PHOENIX (Reuters) - Republican Tim Pawlenty, gearing up for a possible White House run, criticized President Barack Obama Saturday for "coddling" labor and praised a Wisconsin drive to curb the power of public sector unions.
In a speech to conservative Tea Party activists, the sometimes mild-mannered Pawlenty took a combative tone with Obama and backed Wisconsin Republican Governor Scott Walker in his confrontation with the labor movement.
"It says in the Constitution: 'In order to form a more perfect union.' Mr. President, that does not mean coddling out of control public employee unions," the former Minnesota governor told activists packed into a convention center for a Tea Party summit.
"And Mr. President, Wisconsin does not need a lecture from somebody who's never balanced a budget in his life," he said.
Walker's plan has sparked a stand-off in Wisconsin with Democrats and pro-union demonstrators who oppose his effort to curtail the bargaining rights of public sector unions.
The Wisconsin proposal has inspired similar efforts in other states, sparking labor protests nationwide and making Wisconsin ground zero in a national fight over union power.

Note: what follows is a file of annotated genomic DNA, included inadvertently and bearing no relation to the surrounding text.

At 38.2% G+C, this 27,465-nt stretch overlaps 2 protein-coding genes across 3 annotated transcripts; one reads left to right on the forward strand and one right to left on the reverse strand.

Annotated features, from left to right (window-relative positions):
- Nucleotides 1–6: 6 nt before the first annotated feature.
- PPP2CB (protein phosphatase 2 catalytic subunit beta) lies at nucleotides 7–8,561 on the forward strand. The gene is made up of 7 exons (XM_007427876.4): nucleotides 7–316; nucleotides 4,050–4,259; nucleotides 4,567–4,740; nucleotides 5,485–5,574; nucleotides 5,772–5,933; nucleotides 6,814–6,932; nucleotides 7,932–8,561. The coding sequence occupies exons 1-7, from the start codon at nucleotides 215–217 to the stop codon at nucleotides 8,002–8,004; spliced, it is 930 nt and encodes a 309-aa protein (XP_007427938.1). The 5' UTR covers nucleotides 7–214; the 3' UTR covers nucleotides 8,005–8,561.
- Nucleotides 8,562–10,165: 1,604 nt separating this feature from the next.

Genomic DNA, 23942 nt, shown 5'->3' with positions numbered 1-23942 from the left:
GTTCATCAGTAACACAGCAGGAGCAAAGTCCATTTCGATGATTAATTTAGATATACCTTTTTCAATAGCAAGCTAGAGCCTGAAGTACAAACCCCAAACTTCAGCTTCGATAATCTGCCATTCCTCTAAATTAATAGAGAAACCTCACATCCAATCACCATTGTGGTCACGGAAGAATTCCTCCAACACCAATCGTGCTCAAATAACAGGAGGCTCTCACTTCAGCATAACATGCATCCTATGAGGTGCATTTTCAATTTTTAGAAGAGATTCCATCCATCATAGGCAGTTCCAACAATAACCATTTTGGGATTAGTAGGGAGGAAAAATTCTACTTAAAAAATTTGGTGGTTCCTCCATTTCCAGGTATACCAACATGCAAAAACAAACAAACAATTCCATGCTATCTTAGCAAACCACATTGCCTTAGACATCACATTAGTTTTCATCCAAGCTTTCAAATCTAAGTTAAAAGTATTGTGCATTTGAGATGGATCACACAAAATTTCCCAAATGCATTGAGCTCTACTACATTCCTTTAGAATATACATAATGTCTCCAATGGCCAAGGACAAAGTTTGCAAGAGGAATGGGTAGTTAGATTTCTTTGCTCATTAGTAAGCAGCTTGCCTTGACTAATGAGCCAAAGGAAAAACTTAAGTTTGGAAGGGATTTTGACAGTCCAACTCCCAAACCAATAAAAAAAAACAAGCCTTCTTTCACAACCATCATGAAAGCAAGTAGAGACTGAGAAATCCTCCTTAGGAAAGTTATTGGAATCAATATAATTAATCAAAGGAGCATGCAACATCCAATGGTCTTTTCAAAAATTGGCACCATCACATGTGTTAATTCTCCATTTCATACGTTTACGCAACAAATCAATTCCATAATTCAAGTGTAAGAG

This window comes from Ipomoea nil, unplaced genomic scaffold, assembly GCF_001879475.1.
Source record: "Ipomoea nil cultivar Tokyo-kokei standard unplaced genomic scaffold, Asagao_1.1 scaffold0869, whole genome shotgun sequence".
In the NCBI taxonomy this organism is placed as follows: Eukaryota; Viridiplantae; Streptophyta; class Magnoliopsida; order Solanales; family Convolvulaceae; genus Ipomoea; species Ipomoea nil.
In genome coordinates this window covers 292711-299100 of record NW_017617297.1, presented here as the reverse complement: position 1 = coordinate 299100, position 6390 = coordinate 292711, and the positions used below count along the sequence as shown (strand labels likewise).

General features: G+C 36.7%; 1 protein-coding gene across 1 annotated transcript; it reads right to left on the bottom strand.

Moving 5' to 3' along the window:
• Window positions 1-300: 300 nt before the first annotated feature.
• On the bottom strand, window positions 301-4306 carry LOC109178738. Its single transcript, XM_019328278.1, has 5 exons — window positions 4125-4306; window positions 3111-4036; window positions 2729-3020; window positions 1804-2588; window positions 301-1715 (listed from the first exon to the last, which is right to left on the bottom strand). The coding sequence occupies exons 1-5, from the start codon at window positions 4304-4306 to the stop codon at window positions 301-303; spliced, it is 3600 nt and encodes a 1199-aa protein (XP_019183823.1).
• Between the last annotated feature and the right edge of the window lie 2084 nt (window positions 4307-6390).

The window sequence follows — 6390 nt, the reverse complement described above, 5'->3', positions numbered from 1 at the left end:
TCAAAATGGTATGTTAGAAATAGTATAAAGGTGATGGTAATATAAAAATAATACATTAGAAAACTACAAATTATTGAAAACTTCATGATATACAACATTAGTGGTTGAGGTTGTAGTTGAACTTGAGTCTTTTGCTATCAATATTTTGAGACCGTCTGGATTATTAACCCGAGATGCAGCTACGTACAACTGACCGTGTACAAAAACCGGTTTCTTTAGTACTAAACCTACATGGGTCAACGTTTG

Pawlenty, who asked the audience to applaud Walker's stance against "overreaching" unions, endorsed the Tea Party philosophy of reduced government and lower spending that helped fuel Republican gains in the 2010 election.
"We don't want a bigger government shoving mandates down our throats," he said, adding Obama "got it completely backwards."
Pawlenty is considered a likely contender in what could be a large field of Republican candidates to challenge Obama for the White House in 2012, although no major contenders have entered the race yet.
Pawlenty has said he will not announce a decision on running for several weeks.
Other potential Republican contenders include former Massachusetts governor Mitt Romney and former Alaska governor Sarah Palin. The field has narrowed in recent weeks with decisions against running by Republican Senator John Thune and Representative Mike Pence.
Pawlenty, known as "T-Paw" by his supporters, was a popular governor who slashed a $4.3 billion budget deficit without raising taxes and served as a strong voice against abortion and stem cell research,
In "Courage to Stand," a memoir timed to coincide with his expected campaign, Pawlenty denounced "runaway spending" in Washington and blamed Obama for a mountain of debt, although critics were divided on his conservative credentials.
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